brow, staring down at the result of his fearful work. From the front
Captain Sanders and his amazed lieutenant came hurrying. Together they
lifted the stricken and bleeding man to his bed in the back room and
started a soldier for the doctor on the run. The sight of this man,
speeding down the row, bombarded all the way with questions he could
not stop to answer, startled every soul along that westward-facing
front, and sent men and women streaming up the line toward Blakely's
quarters at the north end. The doctor fairly brushed them from his
path and Major Plume had no easy task persuading the tearful, pallid
groups of army wives and daughters to retire to the neighboring
quarters. Janet Wren alone refused point-blank. She would not go
without first seeing her brother. It was she who took the arm of the
awed, bewildered, shame-and conscience-stricken man and led him, with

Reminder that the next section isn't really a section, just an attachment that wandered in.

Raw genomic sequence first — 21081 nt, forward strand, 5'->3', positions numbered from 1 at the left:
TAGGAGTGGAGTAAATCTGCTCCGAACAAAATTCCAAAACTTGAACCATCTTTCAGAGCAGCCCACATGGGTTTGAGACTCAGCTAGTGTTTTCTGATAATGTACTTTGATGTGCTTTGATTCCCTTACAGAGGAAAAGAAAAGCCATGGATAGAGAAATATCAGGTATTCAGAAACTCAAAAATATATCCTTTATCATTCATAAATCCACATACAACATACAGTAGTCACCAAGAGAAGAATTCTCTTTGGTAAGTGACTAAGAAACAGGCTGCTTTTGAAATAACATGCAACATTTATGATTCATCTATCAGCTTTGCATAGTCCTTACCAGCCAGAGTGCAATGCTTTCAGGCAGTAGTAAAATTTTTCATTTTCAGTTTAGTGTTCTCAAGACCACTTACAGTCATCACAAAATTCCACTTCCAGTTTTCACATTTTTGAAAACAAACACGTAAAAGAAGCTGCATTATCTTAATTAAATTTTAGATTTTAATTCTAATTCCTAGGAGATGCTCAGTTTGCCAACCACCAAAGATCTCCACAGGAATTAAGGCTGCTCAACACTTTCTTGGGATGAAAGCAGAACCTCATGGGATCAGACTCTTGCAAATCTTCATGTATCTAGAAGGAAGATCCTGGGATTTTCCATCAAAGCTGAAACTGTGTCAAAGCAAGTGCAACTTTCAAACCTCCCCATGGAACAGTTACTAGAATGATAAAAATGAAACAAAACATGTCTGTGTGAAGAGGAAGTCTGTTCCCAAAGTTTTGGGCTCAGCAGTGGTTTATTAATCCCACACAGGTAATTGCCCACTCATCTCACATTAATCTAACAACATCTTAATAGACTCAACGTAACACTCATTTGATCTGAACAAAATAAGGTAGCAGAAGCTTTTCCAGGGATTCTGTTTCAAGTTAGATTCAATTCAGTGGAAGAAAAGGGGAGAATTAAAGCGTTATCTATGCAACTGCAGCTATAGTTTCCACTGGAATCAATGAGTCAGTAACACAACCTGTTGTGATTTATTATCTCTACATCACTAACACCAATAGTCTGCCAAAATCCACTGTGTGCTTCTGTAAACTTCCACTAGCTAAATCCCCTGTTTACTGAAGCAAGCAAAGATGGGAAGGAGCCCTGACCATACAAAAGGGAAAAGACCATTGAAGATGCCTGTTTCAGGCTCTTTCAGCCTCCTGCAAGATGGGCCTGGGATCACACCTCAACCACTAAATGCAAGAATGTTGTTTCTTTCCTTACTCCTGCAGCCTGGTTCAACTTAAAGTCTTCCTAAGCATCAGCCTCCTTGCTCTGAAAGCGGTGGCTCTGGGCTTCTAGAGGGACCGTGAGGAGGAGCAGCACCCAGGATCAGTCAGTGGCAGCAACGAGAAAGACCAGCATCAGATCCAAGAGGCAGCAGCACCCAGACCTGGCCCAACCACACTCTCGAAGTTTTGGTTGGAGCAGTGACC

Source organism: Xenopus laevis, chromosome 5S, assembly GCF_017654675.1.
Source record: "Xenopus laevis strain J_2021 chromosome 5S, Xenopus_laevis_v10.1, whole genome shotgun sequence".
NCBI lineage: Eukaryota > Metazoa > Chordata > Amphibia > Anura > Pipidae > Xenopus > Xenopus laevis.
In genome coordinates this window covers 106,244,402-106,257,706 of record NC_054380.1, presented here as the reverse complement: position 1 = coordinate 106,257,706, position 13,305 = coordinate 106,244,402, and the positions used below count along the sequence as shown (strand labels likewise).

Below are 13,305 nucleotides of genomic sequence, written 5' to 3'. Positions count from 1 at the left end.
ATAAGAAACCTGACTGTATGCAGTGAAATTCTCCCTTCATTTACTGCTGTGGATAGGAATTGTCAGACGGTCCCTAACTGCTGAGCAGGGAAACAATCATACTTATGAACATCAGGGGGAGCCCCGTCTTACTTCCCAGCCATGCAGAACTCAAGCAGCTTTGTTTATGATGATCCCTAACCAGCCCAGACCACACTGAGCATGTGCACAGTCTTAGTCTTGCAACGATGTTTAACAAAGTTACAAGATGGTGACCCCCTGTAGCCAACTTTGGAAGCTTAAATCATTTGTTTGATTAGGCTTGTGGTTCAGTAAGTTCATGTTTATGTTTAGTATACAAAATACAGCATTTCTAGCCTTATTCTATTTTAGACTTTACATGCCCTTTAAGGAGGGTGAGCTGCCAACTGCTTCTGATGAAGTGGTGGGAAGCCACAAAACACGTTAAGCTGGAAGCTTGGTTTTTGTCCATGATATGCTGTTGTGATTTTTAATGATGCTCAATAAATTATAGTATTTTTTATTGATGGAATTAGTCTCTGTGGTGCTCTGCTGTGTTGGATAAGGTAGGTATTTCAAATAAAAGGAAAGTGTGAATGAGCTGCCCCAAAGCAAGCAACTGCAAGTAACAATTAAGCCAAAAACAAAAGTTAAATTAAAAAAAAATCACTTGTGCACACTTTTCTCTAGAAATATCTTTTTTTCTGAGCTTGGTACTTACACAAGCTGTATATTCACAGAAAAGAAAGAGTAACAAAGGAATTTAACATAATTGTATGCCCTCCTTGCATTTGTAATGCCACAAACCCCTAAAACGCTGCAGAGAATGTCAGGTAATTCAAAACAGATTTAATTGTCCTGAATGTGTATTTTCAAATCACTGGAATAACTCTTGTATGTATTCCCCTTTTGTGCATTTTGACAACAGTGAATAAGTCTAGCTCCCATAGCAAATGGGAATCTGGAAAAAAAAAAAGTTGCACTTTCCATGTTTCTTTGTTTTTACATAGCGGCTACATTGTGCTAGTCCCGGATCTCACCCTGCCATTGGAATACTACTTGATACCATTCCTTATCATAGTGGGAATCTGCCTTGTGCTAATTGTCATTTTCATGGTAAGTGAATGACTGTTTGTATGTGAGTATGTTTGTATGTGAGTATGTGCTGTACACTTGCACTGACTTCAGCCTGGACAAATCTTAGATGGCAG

bowed and humbled head, the adjutant aiding on the other side, back to
the door he had so sternly closed upon his only child, and that now as
summarily shut on him. Dr. Graham had pronounced the young officer's
injuries serious, and the post commander was angry to the very core.
One woman there was who, with others, had aimlessly hastened up the
line, and who seemed now verging on hysterics--the major's wife. It
was Mrs. Graham who rebukefully sent her own braw young brood
scurrying homeward through the gathering dusk, and then possessed
herself of Mrs. Plume. "The shock has unnerved you," she charitably,
soothingly whispered: "Come away with me," but the major's wife
refused to go. Hart, the big post trader, had just reached the spot,
driving up in his light buckboard. His usually jovial face was full of
sympathy and trouble. He could not believe the news, he said. Mr.
Blakely had been with him so short a time beforehand and was coming
down again at once, so Downs, the striker, told him, when some soldier
ran in to say the lieutenant had been half killed by Captain Wren.
Plume heard him talking and came down the low steps to meet and confer
with him, while the others, men and women, listened eagerly, expectant
of developments. Then Hart became visibly embarrassed. Yes, Mr.